Merrick Garland's Volume 96 Article: Antitrust and State Action
On March 16, President Obama nominated Merrick B. Garland, the Chief Judge of the D.C. Circuit, to fill the vacancy on the Supreme Court.
Among Chief Judge Garland's many accomplishments is his publication of an Article in Volume 96 of the Yale Law Journal. In Antitrust and State Action: Economic Efficiency and the Political Process, he criticized judges and scholars who sought to use antitrust law as a means of "preempt[ing] . . . economically inefficient state regulations." "[T]he revisionist proposal," he argued, was "little more than a return to the era the Court left behind when it repudiated Lochner v. New York. The substitution of 'antitrust' for 'due process' and 'economic efficiency' for 'liberty of contract' does not make the assault on democratic politics any more palatable."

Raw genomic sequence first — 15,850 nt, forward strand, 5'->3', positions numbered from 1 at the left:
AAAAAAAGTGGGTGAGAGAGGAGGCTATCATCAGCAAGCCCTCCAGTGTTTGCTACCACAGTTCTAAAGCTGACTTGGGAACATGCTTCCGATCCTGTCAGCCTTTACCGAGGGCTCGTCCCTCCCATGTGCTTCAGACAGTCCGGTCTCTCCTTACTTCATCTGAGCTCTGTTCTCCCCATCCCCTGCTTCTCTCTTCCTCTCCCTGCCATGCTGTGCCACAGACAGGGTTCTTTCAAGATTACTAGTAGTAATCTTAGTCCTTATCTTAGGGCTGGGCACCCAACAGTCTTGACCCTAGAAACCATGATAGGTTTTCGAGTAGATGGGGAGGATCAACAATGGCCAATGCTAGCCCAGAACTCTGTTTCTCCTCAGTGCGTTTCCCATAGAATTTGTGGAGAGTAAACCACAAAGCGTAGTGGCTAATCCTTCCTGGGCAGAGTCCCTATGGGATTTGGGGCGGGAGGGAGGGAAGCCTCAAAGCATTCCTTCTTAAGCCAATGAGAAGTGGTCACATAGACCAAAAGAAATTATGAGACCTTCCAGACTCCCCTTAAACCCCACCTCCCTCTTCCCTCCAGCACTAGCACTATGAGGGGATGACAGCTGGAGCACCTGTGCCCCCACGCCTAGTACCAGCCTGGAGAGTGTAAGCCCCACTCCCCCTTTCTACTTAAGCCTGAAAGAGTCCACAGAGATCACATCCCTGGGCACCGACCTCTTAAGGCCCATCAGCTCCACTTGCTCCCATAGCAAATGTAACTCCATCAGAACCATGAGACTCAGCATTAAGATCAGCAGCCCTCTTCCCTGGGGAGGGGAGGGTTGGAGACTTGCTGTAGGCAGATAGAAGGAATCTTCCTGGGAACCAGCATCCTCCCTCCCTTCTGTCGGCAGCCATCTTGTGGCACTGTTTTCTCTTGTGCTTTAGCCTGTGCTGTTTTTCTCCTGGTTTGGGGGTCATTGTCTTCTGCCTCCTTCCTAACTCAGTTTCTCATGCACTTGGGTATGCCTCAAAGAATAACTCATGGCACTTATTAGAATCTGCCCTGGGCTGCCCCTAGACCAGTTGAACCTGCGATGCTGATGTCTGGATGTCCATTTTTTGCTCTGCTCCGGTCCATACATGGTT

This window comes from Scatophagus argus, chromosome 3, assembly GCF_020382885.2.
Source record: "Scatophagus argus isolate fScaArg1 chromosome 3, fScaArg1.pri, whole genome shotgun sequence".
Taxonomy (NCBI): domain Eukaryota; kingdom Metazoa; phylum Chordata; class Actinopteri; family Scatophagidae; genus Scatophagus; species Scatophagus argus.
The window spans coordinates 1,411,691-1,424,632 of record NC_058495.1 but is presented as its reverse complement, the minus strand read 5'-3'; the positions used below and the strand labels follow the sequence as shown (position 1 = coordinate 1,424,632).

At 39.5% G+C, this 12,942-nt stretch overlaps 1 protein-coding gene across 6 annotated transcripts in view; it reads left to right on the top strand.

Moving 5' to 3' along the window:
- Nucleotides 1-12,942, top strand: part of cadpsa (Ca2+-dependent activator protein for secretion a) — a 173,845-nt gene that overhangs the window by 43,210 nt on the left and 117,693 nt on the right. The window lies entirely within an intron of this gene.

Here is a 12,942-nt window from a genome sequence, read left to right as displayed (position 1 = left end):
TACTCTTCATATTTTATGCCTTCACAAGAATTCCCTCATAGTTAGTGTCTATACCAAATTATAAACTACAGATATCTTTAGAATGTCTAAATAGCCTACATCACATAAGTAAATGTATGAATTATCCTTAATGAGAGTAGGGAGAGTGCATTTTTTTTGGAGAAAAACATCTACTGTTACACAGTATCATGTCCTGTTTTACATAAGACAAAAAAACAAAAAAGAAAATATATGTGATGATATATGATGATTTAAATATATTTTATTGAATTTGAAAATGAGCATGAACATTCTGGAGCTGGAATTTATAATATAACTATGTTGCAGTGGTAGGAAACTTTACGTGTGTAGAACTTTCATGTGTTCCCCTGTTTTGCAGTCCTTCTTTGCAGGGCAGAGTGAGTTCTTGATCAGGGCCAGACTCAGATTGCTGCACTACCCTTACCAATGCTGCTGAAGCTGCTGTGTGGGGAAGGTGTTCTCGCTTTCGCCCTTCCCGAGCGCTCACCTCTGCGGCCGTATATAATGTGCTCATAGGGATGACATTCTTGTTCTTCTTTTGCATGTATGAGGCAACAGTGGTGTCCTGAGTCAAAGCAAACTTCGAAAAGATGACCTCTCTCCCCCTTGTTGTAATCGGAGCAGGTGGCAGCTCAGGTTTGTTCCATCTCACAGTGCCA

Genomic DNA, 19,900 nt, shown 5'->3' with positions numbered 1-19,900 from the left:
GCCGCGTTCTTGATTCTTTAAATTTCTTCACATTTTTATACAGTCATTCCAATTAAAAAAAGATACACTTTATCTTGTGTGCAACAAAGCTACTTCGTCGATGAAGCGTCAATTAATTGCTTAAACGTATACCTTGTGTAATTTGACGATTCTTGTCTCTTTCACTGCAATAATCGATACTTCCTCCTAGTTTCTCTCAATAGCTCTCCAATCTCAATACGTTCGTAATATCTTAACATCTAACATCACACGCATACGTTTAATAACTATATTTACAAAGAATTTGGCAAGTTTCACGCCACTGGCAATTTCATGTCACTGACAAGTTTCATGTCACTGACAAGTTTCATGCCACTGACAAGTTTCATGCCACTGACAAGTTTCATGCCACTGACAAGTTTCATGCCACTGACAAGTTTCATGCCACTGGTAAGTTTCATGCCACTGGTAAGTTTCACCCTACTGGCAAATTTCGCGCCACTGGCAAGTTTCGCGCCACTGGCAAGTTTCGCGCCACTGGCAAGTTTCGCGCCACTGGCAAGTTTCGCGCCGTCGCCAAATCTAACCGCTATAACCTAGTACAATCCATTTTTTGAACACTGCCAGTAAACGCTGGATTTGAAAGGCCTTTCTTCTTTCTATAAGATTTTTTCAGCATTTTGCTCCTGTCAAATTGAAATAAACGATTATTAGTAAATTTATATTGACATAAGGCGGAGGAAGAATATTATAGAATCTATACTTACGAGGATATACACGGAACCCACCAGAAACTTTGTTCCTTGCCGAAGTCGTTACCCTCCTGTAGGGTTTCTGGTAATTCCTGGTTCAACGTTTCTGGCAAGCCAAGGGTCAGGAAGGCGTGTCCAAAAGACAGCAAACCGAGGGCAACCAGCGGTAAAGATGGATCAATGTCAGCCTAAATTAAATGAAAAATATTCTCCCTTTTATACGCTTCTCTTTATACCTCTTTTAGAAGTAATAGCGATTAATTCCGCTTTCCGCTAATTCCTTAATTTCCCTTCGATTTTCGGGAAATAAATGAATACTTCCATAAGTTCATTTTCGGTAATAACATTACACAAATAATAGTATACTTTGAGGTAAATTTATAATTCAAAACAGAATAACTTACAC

Chief Judge Garland also observed, however, that in certain cases "political processes at the state and national levels give conflicting signals." For this proposition, Justice Kennedy cited the Article in a recent case. See North Carolina State Board of Dental Examiners v. FTC, 135 S. Ct. 1101, 1111 (2015) ("[T]he States' greater power to [regulate] does not include the lesser power to negate the congressional judgment embodied in the Sherman Act through unsupervised delegations to active market participants.").
Chief Judge Garland's Article is available here.